The demographic milestone shows how the U.S. is quickly becoming a nation of minorities - and also shows the rapid aging and lower birth rates of the white, non-hispanic demographic. However, due to immigration, the total white population increased.
Greg Toppo and Paul Overberg report on the new U.S. Census Bureau estimates for 2012 released June 13. The development had been expected to occur at the end of the decade.
Between July 2011 and July 2012, an estimated 12,400 more white Americans died than were born, says demographer Kenneth Johnson of the University of New Hampshire's Carsey Institute. As recently as 2010-11, white births outpaced deaths by 29,600.
While barely growing, whites make up 64% of the population and won't become a minority until 2050 if current trends continue, write Toppo and Overberg.
William Frey, a demographer at the Brookings Institution explains the connection of the shrinking non-Hispanic white population to the economy and funding of some of America's social welfare programs.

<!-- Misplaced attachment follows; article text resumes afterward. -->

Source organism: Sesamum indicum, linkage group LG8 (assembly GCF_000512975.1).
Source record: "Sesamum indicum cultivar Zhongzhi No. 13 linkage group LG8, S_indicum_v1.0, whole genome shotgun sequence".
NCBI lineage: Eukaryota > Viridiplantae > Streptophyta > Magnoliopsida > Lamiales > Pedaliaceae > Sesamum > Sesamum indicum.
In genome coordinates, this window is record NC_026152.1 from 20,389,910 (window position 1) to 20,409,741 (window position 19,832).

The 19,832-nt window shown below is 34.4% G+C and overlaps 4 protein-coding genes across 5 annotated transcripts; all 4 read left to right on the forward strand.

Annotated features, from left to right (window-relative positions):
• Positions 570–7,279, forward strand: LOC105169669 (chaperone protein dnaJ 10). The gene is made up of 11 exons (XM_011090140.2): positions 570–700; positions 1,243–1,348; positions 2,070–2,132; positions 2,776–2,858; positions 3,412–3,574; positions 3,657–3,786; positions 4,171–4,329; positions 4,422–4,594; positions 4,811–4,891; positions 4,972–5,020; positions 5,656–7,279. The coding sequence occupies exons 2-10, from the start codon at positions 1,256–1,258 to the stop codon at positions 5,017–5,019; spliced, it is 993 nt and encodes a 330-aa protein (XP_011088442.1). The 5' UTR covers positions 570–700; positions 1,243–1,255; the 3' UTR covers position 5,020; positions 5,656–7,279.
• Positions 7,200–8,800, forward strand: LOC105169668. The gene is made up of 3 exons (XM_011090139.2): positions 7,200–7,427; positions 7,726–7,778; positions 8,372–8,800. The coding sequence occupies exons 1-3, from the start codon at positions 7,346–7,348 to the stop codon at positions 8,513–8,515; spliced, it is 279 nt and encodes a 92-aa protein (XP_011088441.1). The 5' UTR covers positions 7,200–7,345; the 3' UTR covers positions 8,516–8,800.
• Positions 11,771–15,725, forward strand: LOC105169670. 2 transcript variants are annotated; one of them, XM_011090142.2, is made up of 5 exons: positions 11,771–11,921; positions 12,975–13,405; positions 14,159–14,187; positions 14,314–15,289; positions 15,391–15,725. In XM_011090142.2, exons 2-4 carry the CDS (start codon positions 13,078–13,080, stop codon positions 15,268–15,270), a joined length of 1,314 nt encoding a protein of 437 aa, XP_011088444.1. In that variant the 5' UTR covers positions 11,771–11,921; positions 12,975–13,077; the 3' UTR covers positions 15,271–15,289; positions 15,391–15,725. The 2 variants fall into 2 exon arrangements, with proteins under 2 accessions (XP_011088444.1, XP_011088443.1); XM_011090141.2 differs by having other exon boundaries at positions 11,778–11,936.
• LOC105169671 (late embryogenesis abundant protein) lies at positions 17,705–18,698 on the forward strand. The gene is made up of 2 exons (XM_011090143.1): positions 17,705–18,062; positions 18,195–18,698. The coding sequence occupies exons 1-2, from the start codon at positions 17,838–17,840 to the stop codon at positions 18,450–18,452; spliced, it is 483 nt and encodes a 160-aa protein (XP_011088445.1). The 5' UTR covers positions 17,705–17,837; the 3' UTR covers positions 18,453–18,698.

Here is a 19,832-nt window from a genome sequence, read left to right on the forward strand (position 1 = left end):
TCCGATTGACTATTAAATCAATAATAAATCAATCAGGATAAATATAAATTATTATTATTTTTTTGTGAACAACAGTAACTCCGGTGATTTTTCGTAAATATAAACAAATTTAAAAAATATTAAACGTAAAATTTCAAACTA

He predicts that white retirees "will be on the receiving end of an economy which will be fueled largely by the efforts of Hispanics, blacks and Asians," whose birth-to-death ratios are not headed in the same direction.
Frey states that "one of our challenges this century (will be) having a large part of the old Baby Boom understand it's the young people who are really their benefactors."
The Census also reported on the rate of growth of the country's racial and ethnic groups.
- Asian population rose 2.9% last year, much of it because of immigration, to 18.9 million
- Hispanics grew 2.2% to just over 53 million
- African Americans grew by 1.3% to 44.5 million
- Native Hawaiians and Other Pacific Islanders climbed 2.2 percent to about 1.4 million
- American Indians and Alaska Natives rose 1.5 percent to a little over 6.3 million
- Whites grew by 0.1%
The current U.S and world population can be seen on the Census Population Clock.
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